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British RoyalsCoronavirusThe Cambridges

The Duchess of Cambridge and Sir Andy Murray surprise young tennis fans

The Duchess of Cambridge joined forces with Wimbledon and Olympic champion Andy Murray to surprise schoolchildren at Bond Primary School to coincide with what would have been the closing weekend for the tennis championships.

The Duchess and the children chatted for a few minutes about how they’re keeping active in lockdown and their favourite memories of Wimbledon – with Kate revealing that she thinks tennis is brilliant for showing great sportsmanship, especially at the All England Championships. The Duchess then revealed she had a surprise for them.

Kate told the students, “I’ve got a very important person here that’s going to come and join us, that would love to meet you guys and might be able to share some tennis tips as well with you. I’ll give you a few clues and see if you can guess who this special guest might be.

“So, he is a he. He plays tennis for Great Britain. He’s a two-time Olympic champion. He’s a former World Number One. Can you possibly guess who this might be?”

The students immediately guessed who Kate was talking about: Sir Andy Murray. They chatted for a few minutes about life in lockdown and Andy revealed that he found the first five or six weeks easy, but after that it was harder to find things to do to keep his three children entertained; and that he’s found homeschooling difficult.

Kate then asked the students if they had any questions for Sir Andy and he told the students that he was good at tennis and that he played it with his brother growing up and that’s why he chose it for his career. His mother, Judy Murray, coached them and “it was a really fun thing to do, and I got to travel to a lot of places,” he said.

Kate then asked the star if he had any tips for the students, “if they want to take up tennis a bit more professionally.”

Sir Andy told the students that “the most important thing is to have fun. If you’re enjoying it, you get more out of your lessons and your practicing. Listen to your coach, that’s very important. That’s the two most important things at your age.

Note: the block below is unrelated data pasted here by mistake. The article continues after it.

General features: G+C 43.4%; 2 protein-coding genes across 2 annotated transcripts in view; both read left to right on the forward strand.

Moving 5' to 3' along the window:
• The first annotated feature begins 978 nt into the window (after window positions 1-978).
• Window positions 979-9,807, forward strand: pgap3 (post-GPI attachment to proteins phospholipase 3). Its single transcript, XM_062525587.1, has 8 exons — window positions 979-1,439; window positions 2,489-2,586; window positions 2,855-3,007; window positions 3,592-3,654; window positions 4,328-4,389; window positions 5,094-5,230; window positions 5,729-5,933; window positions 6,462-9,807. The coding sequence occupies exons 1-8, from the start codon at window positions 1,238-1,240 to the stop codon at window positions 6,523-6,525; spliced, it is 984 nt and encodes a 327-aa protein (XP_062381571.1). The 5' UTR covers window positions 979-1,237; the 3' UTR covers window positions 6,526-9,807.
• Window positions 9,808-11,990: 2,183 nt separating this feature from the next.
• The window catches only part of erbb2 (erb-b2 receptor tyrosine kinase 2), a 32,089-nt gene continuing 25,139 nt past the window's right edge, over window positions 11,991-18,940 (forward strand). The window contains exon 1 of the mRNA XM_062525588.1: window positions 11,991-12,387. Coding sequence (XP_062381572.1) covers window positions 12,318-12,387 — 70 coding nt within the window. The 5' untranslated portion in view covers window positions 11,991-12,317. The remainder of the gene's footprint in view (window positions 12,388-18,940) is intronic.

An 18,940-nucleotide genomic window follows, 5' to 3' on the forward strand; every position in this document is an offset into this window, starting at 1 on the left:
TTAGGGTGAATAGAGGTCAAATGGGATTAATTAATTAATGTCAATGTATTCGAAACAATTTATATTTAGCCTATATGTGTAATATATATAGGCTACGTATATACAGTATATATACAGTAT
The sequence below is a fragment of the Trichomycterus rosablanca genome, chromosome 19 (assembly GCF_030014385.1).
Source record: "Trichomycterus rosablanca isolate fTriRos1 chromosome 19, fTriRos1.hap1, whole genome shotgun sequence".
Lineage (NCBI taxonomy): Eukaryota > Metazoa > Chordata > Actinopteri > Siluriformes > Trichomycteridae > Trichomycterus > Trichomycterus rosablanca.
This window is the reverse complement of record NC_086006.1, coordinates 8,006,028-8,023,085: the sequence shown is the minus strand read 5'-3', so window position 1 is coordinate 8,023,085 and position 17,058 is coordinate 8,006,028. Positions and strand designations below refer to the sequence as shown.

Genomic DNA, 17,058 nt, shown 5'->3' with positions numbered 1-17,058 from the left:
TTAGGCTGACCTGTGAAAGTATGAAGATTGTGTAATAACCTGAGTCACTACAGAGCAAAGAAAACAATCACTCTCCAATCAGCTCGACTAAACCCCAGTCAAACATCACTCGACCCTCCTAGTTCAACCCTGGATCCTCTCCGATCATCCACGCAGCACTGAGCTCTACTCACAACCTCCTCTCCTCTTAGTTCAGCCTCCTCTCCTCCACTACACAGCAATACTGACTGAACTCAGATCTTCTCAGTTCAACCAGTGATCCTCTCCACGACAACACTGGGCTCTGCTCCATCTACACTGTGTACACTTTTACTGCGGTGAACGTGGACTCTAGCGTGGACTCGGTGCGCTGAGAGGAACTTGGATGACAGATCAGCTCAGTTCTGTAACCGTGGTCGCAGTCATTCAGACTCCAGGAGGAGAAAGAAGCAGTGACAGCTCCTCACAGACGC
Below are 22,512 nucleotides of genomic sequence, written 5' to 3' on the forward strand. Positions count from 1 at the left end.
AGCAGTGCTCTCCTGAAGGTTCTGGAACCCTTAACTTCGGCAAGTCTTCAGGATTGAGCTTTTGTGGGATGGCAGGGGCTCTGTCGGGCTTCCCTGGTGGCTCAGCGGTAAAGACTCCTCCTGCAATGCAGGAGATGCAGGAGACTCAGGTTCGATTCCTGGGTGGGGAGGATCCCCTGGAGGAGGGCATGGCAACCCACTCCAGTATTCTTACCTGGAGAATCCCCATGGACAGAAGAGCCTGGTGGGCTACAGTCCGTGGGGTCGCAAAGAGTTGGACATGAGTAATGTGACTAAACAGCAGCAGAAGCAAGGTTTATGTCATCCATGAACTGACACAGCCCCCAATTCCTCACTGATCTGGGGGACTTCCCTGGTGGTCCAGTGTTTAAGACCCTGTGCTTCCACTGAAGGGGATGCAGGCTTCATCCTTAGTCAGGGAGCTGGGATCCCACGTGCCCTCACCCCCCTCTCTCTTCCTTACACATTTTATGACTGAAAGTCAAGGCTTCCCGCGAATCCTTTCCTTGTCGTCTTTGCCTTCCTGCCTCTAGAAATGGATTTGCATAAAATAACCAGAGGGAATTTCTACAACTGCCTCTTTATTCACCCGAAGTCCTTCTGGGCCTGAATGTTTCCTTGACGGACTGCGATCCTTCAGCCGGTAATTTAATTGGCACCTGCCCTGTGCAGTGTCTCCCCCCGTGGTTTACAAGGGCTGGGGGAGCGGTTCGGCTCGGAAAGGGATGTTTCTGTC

“If you’re competing or playing any matches, try really hard in them. But winning and losing isn’t the most important thing. Enjoying playing a sport and being active is the most important thing. If you do go on to choose it as your career, obviously the winning and losing changes a bit.”

Sir Andy Murray has won the Men’s Singles Championship at Wimbledon twice, in 2013 and in 2016. In 2013, Kate didn’t attend the match as she was heavily pregnant with Prince George but she revealed later that she wrote him a congratulatory letter after his win, the first time a British man had claimed a singles title at Wimbledon in almost eight decades. In 2016, she and Prince William met the champion after his winning match.

Before ending the chat, Kate asked if he missed playing competitive tennis during the pandemic, and he replied that, “I think missing the big competitions, because I’m getting old for a tennis player—you never know how many opportunities you’re going to have left to play the biggest competitions. So missing Wimbledon this week is obviously a shame.

“I’ve missed the travelling, missing seeing friends like everyone else. Family, I’ve not seen my mum and dad for a few months so I’m looking forward to seeing them again hopefully very soon. There’s been some challenges but I guess sometimes when you go through difficult moments like this you learn to appreciate the things you maybe took for granted sometimes?”

Kate previously visited the students at Bond Primary School in January 2018 to see how the Wimbledon Junior Tennis Initiative programme worked. She has also been the Royal Patron of the All England Lawn Tennis and Croquet Club, which hosts the Wimbledon Championships, since 2016.

The Wimbledon 2020 Championships were cancelled this year due to the COVID-19 pandemic, and two weeks ago, when the tournament would have normally begun, Wimbledon released a video narrated by Kate promising that the tournament’s return “will have been worth the wait.”

About author

Jess is the Senior Royal Reporter and Editorial Assistant at Royal Central. Her interest in royalty started in her teenage years, coinciding with The Queen's Golden Jubilee in 2002 and grew from there. She specializes in the British Royal Family (with emphasis on the Cambridges) and the Danish Royal Family, and has provided royal commentary for media outlets in Canada, the United States, the UK and Australia.